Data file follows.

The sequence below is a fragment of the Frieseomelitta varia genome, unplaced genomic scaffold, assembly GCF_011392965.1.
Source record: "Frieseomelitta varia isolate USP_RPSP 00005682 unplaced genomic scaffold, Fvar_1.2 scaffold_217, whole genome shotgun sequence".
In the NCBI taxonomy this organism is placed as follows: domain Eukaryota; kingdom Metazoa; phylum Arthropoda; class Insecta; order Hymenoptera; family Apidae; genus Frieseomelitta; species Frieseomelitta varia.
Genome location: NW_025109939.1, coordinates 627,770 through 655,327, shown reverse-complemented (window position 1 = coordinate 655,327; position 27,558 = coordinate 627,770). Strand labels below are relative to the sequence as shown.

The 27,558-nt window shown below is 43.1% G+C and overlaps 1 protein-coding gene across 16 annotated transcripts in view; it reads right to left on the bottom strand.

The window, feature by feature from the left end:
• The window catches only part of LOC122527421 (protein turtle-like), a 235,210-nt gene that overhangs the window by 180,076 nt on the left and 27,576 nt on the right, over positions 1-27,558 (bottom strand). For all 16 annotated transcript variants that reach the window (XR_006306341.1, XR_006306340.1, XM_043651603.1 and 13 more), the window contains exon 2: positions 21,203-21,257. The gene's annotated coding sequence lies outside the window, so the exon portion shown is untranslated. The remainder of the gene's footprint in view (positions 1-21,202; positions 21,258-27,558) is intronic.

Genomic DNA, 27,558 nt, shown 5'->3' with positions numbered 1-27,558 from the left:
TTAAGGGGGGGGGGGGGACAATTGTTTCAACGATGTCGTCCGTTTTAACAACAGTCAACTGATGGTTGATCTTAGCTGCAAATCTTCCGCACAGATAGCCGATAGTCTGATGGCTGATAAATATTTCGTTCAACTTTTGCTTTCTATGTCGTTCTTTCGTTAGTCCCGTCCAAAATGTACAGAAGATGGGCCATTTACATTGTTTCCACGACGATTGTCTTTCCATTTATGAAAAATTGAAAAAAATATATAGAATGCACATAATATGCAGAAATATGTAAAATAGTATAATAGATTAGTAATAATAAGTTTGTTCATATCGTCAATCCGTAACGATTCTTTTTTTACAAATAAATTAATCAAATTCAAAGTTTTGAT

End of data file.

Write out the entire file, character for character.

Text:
The sequence below is a fragment of the Frieseomelitta varia genome, unplaced genomic scaffold, assembly GCF_011392965.1.
Source record: "Frieseomelitta varia isolate USP_RPSP 00005682 unplaced genomic scaffold, Fvar_1.2 scaffold_217, whole genome shotgun sequence".
In the NCBI taxonomy this organism is placed as follows: domain Eukaryota; kingdom Metazoa; phylum Arthropoda; class Insecta; order Hymenoptera; family Apidae; genus Frieseomelitta; species Frieseomelitta varia.
Genome location: NW_025109939.1, coordinates 627,770 through 655,327, shown reverse-complemented (window position 1 = coordinate 655,327; position 27,558 = coordinate 627,770). Strand labels below are relative to the sequence as shown.

The 27,558-nt window shown below is 43.1% G+C and overlaps 1 protein-coding gene across 16 annotated transcripts in view; it reads right to left on the bottom strand.

The window, feature by feature from the left end:
• The window catches only part of LOC122527421 (protein turtle-like), a 235,210-nt gene that overhangs the window by 180,076 nt on the left and 27,576 nt on the right, over positions 1-27,558 (bottom strand). For all 16 annotated transcript variants that reach the window (XR_006306341.1, XR_006306340.1, XM_043651603.1 and 13 more), the window contains exon 2: positions 21,203-21,257. The gene's annotated coding sequence lies outside the window, so the exon portion shown is untranslated. The remainder of the gene's footprint in view (positions 1-21,202; positions 21,258-27,558) is intronic.

Genomic DNA, 27,558 nt, shown 5'->3' with positions numbered 1-27,558 from the left:
TTAAGGGGGGGGGGGGGACAATTGTTTCAACGATGTCGTCCGTTTTAACAACAGTCAACTGATGGTTGATCTTAGCTGCAAATCTTCCGCACAGATAGCCGATAGTCTGATGGCTGATAAATATTTCGTTCAACTTTTGCTTTCTATGTCGTTCTTTCGTTAGTCCCGTCCAAAATGTACAGAAGATGGGCCATTTACATTGTTTCCACGACGATTGTCTTTCCATTTATGAAAAATTGAAAAAAATATATAGAATGCACATAATATGCAGAAATATGTAAAATAGTATAATAGATTAGTAATAATAAGTTTGTTCATATCGTCAATCCGTAACGATTCTTTTTTTACAAATAAATTAATCAAATTCAAAGTTTTGAT